The physics behind this deflection is the same as the Stern-Gerlach experiment, done by Otto Stern and Walter Gerlach in 1921. Stern and Gerlach sent a beam of silver atoms between the poles of a tapered magnet, so that the magnetic field was stronger on one side than the other. The beam of atoms split into two beams, which they detected by letting them fall on a photographic plate.
As is typical of pioneering experiments, Stern and Gerlach actually measured something other than what they thought they were measuring– they thought they were just seeing an effect cause by an electron orbiting the nucleus of a silver atom, with atoms whose electrons orbited clockwise experiencing a different force than atoms whose electrons orbited counter-clockwise. but the planetary type model behind that picture doesn’t work. Instead, what they discovered was the intrinsic spin of the electron, which has its own angular momentum as if it were a spinning ball of charge. That angular momentum can take on one of two possible values, and in the case of silver, leads to a force on an atom between Stern and Gerlach’s magnets that is either up or down, depending on the particular electron.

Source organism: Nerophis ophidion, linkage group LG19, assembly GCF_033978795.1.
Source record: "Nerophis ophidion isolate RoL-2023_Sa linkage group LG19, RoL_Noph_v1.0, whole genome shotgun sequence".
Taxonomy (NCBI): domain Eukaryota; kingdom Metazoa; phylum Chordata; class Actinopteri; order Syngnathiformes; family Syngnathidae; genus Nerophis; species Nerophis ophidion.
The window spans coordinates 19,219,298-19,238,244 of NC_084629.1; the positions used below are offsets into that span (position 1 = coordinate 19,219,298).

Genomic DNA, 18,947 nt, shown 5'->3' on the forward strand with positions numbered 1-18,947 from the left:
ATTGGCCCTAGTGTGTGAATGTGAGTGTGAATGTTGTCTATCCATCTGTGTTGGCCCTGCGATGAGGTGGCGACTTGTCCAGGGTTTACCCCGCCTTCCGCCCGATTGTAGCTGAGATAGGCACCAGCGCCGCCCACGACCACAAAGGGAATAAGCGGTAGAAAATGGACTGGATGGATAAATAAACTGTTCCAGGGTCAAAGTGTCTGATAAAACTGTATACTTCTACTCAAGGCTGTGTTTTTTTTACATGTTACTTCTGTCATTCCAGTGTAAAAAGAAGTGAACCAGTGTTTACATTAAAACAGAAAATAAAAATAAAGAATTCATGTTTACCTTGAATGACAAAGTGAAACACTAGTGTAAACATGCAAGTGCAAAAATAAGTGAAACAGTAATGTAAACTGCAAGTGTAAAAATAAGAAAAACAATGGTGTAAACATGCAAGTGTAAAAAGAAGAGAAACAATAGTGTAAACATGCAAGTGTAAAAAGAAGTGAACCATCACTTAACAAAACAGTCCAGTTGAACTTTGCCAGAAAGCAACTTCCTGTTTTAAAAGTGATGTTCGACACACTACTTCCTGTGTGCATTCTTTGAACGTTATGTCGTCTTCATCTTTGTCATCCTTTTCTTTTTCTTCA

Stern and Gerlach were fortunate that they were using silver, which only has two states. Other atoms have more complicated level structures, and split into more than two beams, but the essential physics is the same. This splitting is the basis for the state selection in an atomic clock– the cesium atomic beam passes through a Stern-Gerlach magnet, and then a pinhole blocks everything but a single state that happens to be bent onto exactly the right trajectory.
After the cesium atoms are exposed to the light source, they enter a second set of magnets, which again splits the atomic beam, with the atoms that have changed states being sent one way, and atoms that have not changed states sent another way. Measuring the fraction that changed tells you how close the frequency of the light is to the frequency the cesium wants to absorb, and allows you to correct the frequency to keep it right on target. That, in turn, provides an absolute reference for the GPS satellite to use in determining the time, which it encodes into the signal that it broadcasts to your GPS receiver.
So, while satellites are the really important part of GPS, and the correct answer to the question, the satellites wouldn’t work without magnets. And now you, too, know enough to be confused by a simple and straightforward poll question.
(Anticipating a possible comment: the schematic shown is for a Ramsey-type clock, with the atoms interacting with the light field twice. A comment in one of the linked references suggests that the actual GPS clocks may be Rabi-type clocks, with a single large interaction region (though I could be misreading that). I couldn’t find a picture of the clocks used in GPS, though, so you’ll have to live with this one.)